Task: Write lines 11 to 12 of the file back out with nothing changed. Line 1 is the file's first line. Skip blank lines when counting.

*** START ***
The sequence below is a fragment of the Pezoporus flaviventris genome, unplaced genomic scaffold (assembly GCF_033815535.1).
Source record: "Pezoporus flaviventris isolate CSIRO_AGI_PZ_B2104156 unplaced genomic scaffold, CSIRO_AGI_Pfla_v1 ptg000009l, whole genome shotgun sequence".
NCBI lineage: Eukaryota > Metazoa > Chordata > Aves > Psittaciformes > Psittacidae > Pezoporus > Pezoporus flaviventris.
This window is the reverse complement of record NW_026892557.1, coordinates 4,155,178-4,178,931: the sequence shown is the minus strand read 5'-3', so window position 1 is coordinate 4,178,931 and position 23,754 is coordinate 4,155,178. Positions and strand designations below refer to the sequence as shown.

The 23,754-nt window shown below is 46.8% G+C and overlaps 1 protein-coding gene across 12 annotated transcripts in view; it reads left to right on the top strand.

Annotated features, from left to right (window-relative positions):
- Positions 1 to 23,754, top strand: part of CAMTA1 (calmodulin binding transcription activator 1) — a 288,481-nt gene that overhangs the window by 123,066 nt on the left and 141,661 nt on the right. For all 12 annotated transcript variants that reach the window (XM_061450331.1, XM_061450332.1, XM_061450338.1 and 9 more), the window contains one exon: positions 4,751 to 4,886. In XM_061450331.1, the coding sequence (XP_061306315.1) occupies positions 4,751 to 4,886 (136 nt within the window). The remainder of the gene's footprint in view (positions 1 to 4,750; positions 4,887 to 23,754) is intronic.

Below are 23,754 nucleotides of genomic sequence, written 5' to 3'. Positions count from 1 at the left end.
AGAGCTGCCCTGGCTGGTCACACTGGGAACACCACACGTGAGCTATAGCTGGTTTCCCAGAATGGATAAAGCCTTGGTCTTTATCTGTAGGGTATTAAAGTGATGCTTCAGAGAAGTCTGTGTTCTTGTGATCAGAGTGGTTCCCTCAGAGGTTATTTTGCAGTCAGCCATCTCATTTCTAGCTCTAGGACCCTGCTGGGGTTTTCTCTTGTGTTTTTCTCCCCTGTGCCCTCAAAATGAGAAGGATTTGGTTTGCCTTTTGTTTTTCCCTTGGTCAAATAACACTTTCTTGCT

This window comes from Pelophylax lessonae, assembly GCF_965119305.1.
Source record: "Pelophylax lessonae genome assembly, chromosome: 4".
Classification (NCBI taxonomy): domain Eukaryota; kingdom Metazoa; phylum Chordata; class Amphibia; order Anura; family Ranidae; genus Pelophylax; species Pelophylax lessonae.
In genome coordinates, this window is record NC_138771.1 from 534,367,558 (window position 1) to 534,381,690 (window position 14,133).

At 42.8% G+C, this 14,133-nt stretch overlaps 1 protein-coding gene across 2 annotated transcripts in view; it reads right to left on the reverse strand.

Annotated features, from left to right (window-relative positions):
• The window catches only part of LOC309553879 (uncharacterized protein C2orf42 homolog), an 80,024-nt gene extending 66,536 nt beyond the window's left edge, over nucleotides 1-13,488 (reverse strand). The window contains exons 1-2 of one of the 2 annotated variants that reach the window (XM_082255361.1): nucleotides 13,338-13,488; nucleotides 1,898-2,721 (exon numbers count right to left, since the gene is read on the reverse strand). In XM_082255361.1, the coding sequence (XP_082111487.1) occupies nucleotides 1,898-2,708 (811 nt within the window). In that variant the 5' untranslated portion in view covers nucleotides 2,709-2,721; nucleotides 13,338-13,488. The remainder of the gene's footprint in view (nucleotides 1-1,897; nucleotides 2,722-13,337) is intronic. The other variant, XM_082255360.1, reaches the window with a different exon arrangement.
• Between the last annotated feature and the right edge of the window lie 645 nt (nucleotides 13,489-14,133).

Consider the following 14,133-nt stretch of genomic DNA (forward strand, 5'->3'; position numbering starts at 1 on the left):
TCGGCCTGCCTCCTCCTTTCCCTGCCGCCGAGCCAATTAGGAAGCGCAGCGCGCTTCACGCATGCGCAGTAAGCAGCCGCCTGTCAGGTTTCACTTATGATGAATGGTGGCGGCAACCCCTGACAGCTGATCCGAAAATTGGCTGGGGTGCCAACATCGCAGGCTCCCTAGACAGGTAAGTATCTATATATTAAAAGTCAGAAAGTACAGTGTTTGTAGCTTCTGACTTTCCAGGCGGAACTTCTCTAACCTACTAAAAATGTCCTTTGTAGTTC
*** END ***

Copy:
Source record: "Pelophylax lessonae genome assembly, chromosome: 4".
Classification (NCBI taxonomy): domain Eukaryota; kingdom Metazoa; phylum Chordata; class Amphibia; order Anura; family Ranidae; genus Pelophylax; species Pelophylax lessonae.